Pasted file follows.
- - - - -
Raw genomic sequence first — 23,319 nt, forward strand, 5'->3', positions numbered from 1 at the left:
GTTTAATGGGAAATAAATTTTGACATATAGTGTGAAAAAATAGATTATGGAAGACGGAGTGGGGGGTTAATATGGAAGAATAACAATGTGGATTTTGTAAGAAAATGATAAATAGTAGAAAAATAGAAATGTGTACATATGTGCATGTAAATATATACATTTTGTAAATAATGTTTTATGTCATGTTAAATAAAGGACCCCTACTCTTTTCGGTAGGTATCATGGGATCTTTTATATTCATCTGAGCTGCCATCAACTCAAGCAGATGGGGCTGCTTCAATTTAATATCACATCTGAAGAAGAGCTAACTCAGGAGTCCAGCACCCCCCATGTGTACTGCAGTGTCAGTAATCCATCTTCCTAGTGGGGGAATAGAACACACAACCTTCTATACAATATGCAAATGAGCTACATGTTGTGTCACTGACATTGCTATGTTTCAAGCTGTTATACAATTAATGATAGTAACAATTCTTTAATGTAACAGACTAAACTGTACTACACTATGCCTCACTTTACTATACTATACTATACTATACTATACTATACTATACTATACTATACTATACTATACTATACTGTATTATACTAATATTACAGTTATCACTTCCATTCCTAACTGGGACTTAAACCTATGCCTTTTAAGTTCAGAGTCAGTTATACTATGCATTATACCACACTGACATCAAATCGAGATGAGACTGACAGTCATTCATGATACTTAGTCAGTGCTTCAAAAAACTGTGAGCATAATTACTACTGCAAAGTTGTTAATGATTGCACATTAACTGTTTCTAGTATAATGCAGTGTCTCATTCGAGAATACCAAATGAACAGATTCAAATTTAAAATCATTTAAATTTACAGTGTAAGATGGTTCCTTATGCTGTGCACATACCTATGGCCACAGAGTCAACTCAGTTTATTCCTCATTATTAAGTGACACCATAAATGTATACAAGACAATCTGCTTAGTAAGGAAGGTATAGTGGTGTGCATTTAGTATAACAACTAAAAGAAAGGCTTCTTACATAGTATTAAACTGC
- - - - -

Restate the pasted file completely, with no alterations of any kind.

Raw genomic sequence first — 23,319 nt, forward strand, 5'->3', positions numbered from 1 at the left:
GTTTAATGGGAAATAAATTTTGACATATAGTGTGAAAAAATAGATTATGGAAGACGGAGTGGGGGGTTAATATGGAAGAATAACAATGTGGATTTTGTAAGAAAATGATAAATAGTAGAAAAATAGAAATGTGTACATATGTGCATGTAAATATATACATTTTGTAAATAATGTTTTATGTCATGTTAAATAAAGGACCCCTACTCTTTTCGGTAGGTATCATGGGATCTTTTATATTCATCTGAGCTGCCATCAACTCAAGCAGATGGGGCTGCTTCAATTTAATATCACATCTGAAGAAGAGCTAACTCAGGAGTCCAGCACCCCCCATGTGTACTGCAGTGTCAGTAATCCATCTTCCTAGTGGGGGAATAGAACACACAACCTTCTATACAATATGCAAATGAGCTACATGTTGTGTCACTGACATTGCTATGTTTCAAGCTGTTATACAATTAATGATAGTAACAATTCTTTAATGTAACAGACTAAACTGTACTACACTATGCCTCACTTTACTATACTATACTATACTATACTATACTATACTATACTATACTATACTATACTATACTATACTGTATTATACTAATATTACAGTTATCACTTCCATTCCTAACTGGGACTTAAACCTATGCCTTTTAAGTTCAGAGTCAGTTATACTATGCATTATACCACACTGACATCAAATCGAGATGAGACTGACAGTCATTCATGATACTTAGTCAGTGCTTCAAAAAACTGTGAGCATAATTACTACTGCAAAGTTGTTAATGATTGCACATTAACTGTTTCTAGTATAATGCAGTGTCTCATTCGAGAATACCAAATGAACAGATTCAAATTTAAAATCATTTAAATTTACAGTGTAAGATGGTTCCTTATGCTGTGCACATACCTATGGCCACAGAGTCAACTCAGTTTATTCCTCATTATTAAGTGACACCATAAATGTATACAAGACAATCTGCTTAGTAAGGAAGGTATAGTGGTGTGCATTTAGTATAACAACTAAAAGAAAGGCTTCTTACATAGTATTAAACTGC